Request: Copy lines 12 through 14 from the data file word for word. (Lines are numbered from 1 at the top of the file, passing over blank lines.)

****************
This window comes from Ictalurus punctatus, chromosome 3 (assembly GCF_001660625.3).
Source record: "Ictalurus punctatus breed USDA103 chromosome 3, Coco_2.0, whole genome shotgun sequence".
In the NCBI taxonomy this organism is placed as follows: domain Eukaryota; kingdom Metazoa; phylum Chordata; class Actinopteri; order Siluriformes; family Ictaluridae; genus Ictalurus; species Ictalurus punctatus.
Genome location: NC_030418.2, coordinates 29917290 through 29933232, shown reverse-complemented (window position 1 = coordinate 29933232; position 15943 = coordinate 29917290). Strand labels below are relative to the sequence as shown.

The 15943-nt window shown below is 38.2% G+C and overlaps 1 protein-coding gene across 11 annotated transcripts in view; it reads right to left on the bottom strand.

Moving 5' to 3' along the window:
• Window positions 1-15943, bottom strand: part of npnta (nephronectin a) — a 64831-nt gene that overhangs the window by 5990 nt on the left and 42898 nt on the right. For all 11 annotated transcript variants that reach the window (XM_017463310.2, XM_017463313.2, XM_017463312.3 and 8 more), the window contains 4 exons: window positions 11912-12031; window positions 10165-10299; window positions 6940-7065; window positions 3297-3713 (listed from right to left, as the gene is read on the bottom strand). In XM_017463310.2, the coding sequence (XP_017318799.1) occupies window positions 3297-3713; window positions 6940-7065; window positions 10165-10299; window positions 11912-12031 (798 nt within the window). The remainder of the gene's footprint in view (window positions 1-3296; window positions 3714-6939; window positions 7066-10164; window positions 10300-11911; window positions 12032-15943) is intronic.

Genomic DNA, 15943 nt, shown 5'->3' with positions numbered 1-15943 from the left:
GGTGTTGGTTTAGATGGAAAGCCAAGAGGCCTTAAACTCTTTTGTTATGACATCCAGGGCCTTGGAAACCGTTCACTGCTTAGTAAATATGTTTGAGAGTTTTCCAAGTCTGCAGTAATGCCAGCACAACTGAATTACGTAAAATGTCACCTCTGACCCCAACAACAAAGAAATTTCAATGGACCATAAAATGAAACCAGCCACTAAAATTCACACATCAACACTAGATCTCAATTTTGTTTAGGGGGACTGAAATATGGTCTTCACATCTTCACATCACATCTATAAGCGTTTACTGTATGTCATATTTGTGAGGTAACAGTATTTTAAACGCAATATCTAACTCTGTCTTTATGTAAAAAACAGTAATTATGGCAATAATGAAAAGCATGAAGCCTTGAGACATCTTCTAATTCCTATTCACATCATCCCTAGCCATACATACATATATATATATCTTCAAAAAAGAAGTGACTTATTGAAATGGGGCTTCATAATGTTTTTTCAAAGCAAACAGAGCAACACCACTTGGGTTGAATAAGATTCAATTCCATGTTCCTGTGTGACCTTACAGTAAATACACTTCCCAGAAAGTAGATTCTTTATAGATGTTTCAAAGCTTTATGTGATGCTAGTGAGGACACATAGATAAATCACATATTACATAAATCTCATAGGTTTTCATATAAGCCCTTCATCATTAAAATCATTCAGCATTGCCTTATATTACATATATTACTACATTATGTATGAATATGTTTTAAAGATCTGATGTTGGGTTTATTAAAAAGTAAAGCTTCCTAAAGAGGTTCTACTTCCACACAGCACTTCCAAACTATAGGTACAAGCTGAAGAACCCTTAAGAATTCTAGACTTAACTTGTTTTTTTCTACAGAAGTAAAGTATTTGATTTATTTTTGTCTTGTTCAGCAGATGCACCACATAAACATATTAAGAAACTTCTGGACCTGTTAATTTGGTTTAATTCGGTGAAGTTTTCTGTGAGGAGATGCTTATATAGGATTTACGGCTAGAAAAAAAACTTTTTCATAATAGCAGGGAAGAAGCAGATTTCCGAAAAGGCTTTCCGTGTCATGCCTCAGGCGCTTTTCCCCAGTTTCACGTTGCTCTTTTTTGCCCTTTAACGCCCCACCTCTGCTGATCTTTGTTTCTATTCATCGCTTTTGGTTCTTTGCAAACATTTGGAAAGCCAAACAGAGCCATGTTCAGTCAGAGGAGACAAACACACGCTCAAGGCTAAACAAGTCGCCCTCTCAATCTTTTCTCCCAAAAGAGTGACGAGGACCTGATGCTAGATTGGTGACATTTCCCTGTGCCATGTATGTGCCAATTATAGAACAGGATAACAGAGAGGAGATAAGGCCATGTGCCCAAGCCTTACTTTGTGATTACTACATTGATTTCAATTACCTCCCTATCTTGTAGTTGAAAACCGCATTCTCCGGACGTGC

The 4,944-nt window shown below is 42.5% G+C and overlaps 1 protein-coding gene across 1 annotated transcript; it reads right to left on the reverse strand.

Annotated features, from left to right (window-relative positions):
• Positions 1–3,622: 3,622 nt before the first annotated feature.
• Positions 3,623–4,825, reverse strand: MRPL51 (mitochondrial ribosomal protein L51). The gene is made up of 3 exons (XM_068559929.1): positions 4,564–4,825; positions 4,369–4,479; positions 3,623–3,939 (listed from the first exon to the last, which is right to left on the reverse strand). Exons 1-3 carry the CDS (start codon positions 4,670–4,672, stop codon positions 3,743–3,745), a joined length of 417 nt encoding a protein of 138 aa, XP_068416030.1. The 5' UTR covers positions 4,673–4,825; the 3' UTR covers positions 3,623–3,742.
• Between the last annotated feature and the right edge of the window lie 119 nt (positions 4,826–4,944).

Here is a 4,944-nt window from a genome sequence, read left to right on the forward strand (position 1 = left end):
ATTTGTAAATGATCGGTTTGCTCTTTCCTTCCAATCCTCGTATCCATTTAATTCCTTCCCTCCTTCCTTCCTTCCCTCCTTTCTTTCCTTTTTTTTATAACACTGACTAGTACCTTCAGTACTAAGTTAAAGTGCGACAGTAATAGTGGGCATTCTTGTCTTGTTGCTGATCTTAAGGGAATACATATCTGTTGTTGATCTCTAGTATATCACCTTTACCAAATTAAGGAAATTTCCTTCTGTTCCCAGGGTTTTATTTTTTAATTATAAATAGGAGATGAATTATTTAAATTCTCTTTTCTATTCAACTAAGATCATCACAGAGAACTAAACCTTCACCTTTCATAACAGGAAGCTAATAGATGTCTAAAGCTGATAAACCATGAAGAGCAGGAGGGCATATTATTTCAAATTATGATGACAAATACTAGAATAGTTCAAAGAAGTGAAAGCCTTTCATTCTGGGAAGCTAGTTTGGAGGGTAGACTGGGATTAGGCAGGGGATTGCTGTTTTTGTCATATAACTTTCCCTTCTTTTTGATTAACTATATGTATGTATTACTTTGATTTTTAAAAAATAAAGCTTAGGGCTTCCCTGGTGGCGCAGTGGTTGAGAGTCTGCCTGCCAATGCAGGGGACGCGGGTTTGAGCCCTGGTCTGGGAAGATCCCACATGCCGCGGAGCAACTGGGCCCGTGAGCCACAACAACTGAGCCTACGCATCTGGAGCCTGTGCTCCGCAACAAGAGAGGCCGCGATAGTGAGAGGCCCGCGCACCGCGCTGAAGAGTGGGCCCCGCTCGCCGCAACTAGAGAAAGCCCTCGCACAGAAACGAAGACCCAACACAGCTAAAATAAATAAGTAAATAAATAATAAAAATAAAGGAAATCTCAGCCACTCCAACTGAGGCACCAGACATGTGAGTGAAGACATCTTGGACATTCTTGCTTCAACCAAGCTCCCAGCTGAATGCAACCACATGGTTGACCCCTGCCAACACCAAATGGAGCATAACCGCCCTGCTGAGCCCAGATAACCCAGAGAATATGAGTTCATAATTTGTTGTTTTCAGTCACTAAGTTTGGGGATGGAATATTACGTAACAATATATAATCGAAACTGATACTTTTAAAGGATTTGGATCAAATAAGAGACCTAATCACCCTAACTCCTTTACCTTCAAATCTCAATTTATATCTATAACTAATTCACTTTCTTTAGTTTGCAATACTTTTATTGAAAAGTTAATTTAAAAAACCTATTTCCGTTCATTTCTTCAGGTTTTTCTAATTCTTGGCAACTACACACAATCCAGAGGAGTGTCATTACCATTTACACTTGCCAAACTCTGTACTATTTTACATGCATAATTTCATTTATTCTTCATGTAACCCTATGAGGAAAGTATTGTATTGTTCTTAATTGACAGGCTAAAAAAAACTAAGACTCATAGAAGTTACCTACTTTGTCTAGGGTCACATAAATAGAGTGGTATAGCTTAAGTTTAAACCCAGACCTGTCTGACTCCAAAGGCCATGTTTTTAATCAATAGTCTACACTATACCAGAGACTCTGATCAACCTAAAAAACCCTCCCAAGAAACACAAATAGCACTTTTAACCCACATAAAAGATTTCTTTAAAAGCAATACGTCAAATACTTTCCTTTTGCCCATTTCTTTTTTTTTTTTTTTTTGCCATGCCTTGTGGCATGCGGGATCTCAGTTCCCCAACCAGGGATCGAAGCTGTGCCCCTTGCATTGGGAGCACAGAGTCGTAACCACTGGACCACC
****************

• Positions 1–3,622: 3,622 nt before the first annotated feature.
• Positions 3,623–4,825, reverse strand: MRPL51 (mitochondrial ribosomal protein L51). The gene is made up of 3 exons (XM_068559929.1): positions 4,564–4,825; positions 4,369–4,479; positions 3,623–3,939 (listed from the first exon to the last, which is right to left on the reverse strand). Exons 1-3 carry the CDS (start codon positions 4,670–4,672, stop codon positions 3,743–3,745), a joined length of 417 nt encoding a protein of 138 aa, XP_068416030.1. The 5' UTR covers positions 4,673–4,825; the 3' UTR covers positions 3,623–3,742.
• Between the last annotated feature and the right edge of the window lie 119 nt (positions 4,826–4,944).